EPA Terminates Temporary COVID-19 Enforcement Policies for MARPOL and APPS
On August 31, 2020, the United States Environmental Protection Agency (“EPA”) announced that it will not continue to exercise enforcement discretion for noncompliance with the International Convention for the Prevention of Pollution from Ships (“MARPOL”) or the United States Act to Prevent Pollution from Ships (“APPS”). Due to the COVID-19 pandemic, EPA had previously implemented temporary policies outlining enforcement discretion based on noncompliance, including, with respect to, the new global sulphur limit reductions under MARPOL Annex VI. Going forward, the agency is expected to resume strict enforcement of MARPOL and APPS. Noncompliance with either set of regulations can result in significant civil or criminal liability.
California’s Updated Ocean-Going Vessel At-Berth Regulation Takes Effect
California’s updated Ocean-Going Vessel At-Berth Regulation took effect on January 1, 2021. The new regulation, approved by the California Air Resources Board (“CARB”) in August 2020, expands California’s existing rule, which requires containers, refrigerated cargo, and cruise ships to use pollution suppression systems or plug into electricity rather than use auxiliary engines when at berth in certain ports. The new rule expands these requirements to tankers and roll-on roll-off auto carriers and adds additional ports, including independent marine terminals. Auto carriers must comply with the new rule beginning in 2025, and tankers by 2025 or 2027 depending on the port. Ship owners, terminals and ports will be able to petition for more time to comply. CARB estimates the new rule will cost terminal and vessel operations US$2.23 billion.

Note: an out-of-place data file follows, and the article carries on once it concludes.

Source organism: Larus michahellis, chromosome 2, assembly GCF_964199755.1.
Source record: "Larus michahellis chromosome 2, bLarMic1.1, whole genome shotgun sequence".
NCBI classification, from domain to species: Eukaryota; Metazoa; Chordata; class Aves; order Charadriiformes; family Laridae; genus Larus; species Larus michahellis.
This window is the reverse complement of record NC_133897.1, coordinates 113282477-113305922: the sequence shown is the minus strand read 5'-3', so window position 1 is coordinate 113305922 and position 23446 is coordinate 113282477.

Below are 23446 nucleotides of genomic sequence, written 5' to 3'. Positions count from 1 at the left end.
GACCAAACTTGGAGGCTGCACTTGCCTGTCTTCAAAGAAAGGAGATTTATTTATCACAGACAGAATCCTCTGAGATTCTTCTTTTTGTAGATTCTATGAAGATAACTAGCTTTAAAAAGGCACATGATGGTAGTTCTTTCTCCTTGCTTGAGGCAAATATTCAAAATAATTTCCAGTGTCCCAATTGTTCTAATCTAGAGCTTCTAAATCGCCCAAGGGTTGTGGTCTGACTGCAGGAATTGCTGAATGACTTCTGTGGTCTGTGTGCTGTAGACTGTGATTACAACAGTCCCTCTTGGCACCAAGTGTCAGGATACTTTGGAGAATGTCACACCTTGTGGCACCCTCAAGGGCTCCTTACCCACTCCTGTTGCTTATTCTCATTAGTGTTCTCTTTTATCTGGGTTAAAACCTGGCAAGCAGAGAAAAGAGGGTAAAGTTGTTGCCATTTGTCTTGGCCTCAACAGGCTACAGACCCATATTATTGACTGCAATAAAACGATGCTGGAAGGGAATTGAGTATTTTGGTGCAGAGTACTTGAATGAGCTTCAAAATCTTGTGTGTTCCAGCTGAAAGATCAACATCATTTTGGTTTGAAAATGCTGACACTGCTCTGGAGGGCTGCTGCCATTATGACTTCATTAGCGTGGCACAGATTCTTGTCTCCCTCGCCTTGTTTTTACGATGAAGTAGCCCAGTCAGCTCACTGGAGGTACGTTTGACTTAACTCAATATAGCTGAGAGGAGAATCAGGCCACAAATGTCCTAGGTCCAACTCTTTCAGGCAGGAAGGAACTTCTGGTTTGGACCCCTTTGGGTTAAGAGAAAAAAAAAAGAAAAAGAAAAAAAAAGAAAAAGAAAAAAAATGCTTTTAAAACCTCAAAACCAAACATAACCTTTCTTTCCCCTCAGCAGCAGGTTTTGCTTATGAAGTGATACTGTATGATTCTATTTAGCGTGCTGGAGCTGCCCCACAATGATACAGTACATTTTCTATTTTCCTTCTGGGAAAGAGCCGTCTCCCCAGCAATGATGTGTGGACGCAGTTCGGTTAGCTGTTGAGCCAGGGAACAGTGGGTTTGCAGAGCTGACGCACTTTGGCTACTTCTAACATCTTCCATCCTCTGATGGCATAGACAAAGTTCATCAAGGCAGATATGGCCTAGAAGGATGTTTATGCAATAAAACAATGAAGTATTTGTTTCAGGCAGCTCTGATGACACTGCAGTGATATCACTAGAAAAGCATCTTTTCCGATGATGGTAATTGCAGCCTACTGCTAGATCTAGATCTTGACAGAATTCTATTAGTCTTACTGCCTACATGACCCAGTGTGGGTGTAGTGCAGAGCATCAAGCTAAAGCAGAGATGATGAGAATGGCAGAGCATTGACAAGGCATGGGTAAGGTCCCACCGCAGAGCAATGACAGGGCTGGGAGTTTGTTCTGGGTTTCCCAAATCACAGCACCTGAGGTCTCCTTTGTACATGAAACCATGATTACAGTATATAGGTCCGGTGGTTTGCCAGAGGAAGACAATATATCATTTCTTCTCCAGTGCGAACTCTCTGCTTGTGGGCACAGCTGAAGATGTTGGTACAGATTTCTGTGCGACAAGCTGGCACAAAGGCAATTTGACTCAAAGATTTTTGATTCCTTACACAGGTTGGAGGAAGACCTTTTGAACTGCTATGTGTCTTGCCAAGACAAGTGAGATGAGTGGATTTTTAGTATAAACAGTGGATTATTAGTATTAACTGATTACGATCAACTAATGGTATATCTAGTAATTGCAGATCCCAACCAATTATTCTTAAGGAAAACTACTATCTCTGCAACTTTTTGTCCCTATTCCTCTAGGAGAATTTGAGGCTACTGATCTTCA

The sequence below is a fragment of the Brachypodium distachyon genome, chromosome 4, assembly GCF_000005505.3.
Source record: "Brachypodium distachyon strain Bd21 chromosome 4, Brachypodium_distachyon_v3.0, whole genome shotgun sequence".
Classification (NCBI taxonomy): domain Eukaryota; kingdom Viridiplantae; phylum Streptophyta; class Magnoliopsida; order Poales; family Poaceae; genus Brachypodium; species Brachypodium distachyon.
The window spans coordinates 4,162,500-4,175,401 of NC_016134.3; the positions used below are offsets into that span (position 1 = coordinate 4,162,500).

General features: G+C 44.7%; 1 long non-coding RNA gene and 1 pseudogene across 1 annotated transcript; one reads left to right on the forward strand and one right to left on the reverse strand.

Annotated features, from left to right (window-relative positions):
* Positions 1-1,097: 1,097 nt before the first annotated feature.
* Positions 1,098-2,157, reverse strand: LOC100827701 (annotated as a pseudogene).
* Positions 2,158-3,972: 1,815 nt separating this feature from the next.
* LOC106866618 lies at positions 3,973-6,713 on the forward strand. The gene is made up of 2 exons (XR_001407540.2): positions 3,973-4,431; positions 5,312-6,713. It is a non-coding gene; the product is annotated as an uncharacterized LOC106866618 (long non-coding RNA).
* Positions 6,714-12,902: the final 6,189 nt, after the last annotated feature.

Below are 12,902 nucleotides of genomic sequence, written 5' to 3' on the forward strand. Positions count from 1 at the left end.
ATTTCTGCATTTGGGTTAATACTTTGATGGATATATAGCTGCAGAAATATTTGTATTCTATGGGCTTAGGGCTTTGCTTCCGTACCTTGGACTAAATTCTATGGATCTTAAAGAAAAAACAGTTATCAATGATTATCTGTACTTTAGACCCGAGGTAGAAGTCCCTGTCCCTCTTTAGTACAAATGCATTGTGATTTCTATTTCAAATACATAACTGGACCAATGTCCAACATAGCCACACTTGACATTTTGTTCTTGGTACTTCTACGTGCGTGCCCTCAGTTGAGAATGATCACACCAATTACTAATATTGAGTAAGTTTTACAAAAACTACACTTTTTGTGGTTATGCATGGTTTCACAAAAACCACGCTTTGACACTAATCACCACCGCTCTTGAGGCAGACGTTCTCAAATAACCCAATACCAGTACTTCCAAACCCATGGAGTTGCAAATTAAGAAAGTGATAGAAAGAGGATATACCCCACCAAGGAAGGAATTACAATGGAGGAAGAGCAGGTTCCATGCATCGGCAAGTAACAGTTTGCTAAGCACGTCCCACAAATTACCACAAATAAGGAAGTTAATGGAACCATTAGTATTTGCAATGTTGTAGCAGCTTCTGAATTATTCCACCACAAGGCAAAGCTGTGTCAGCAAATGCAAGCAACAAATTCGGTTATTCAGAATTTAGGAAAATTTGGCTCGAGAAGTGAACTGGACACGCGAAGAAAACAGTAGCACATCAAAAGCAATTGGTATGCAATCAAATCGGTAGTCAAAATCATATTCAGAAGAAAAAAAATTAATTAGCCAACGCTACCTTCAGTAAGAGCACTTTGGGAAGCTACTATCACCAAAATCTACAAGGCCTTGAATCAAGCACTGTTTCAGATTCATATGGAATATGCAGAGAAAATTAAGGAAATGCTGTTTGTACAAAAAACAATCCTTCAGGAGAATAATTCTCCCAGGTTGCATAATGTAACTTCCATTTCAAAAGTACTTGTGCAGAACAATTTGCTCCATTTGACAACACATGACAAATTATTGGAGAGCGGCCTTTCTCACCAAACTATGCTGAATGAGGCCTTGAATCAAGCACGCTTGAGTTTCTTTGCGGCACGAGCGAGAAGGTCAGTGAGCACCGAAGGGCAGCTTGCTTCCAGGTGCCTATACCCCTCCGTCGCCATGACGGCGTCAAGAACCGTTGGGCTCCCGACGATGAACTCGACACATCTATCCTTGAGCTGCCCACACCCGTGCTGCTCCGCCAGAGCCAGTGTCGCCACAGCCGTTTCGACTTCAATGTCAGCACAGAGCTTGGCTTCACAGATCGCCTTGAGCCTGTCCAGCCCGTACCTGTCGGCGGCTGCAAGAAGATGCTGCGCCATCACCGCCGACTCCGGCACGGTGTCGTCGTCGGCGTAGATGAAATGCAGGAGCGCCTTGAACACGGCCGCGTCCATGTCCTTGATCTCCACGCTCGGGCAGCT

Texas Develops Standard Permit for Marine Loading Operations
In December 2020, the Texas Commission on Environmental Quality (TCEQ) published notice of its intent to issue a non-rule standard permit for Marine Loading Operations (MLOs). TCEQ is currently considering public comments on the proposed standard permit. The standard permit would simplify the permitting process for MLOs by applying a single set of requirements to most MLO facilities, replacing TCEQ’s current case-by-case permitting system. Among other requirements, the standard permit will require an air quality analysis of the potential impact on the environment and human health associated with MLO emissions, along with specific operational and monitoring requirements and performance testing for certain equipment.